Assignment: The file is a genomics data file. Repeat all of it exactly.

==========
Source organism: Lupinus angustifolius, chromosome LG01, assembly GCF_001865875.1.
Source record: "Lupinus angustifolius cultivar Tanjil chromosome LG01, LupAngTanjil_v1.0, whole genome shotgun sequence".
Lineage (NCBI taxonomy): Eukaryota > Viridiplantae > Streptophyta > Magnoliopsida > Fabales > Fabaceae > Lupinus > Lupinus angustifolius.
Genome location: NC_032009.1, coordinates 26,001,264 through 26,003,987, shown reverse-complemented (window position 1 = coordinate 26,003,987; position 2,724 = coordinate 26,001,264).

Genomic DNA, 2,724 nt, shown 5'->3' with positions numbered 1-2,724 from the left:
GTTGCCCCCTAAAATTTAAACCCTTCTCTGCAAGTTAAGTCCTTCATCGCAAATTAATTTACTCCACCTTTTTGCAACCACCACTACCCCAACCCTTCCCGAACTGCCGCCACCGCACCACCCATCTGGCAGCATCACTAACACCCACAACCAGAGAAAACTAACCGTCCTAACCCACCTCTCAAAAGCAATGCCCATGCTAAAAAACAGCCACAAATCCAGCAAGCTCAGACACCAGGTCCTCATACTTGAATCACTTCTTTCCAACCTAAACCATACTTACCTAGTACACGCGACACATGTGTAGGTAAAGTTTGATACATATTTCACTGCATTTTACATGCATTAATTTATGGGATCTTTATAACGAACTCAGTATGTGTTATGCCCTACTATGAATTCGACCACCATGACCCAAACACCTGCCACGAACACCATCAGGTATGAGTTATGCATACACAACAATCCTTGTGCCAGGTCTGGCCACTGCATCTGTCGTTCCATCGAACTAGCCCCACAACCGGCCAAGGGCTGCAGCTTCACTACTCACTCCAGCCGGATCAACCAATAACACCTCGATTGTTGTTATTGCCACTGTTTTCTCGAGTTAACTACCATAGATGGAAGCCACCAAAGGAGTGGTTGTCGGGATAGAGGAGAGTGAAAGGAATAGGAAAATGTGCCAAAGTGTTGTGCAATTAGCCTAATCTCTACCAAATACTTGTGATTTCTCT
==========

Source organism: Lupinus angustifolius, chromosome LG01, assembly GCF_001865875.1.
Source record: "Lupinus angustifolius cultivar Tanjil chromosome LG01, LupAngTanjil_v1.0, whole genome shotgun sequence".
Lineage (NCBI taxonomy): Eukaryota > Viridiplantae > Streptophyta > Magnoliopsida > Fabales > Fabaceae > Lupinus > Lupinus angustifolius.
Genome location: NC_032009.1, coordinates 26,001,264 through 26,003,987, shown reverse-complemented (window position 1 = coordinate 26,003,987; position 2,724 = coordinate 26,001,264).

Genomic DNA, 2,724 nt, shown 5'->3' with positions numbered 1-2,724 from the left:
GTTGCCCCCTAAAATTTAAACCCTTCTCTGCAAGTTAAGTCCTTCATCGCAAATTAATTTACTCCACCTTTTTGCAACCACCACTACCCCAACCCTTCCCGAACTGCCGCCACCGCACCACCCATCTGGCAGCATCACTAACACCCACAACCAGAGAAAACTAACCGTCCTAACCCACCTCTCAAAAGCAATGCCCATGCTAAAAAACAGCCACAAATCCAGCAAGCTCAGACACCAGGTCCTCATACTTGAATCACTTCTTTCCAACCTAAACCATACTTACCTAGTACACGCGACACATGTGTAGGTAAAGTTTGATACATATTTCACTGCATTTTACATGCATTAATTTATGGGATCTTTATAACGAACTCAGTATGTGTTATGCCCTACTATGAATTCGACCACCATGACCCAAACACCTGCCACGAACACCATCAGGTATGAGTTATGCATACACAACAATCCTTGTGCCAGGTCTGGCCACTGCATCTGTCGTTCCATCGAACTAGCCCCACAACCGGCCAAGGGCTGCAGCTTCACTACTCACTCCAGCCGGATCAACCAATAACACCTCGATTGTTGTTATTGCCACTGTTTTCTCGAGTTAACTACCATAGATGGAAGCCACCAAAGGAGTGGTTGTCGGGATAGAGGAGAGTGAAAGGAATAGGAAAATGTGCCAAAGTGTTGTGCAATTAGCCTAATCTCTACCAAATACTTGTGATTTCTCT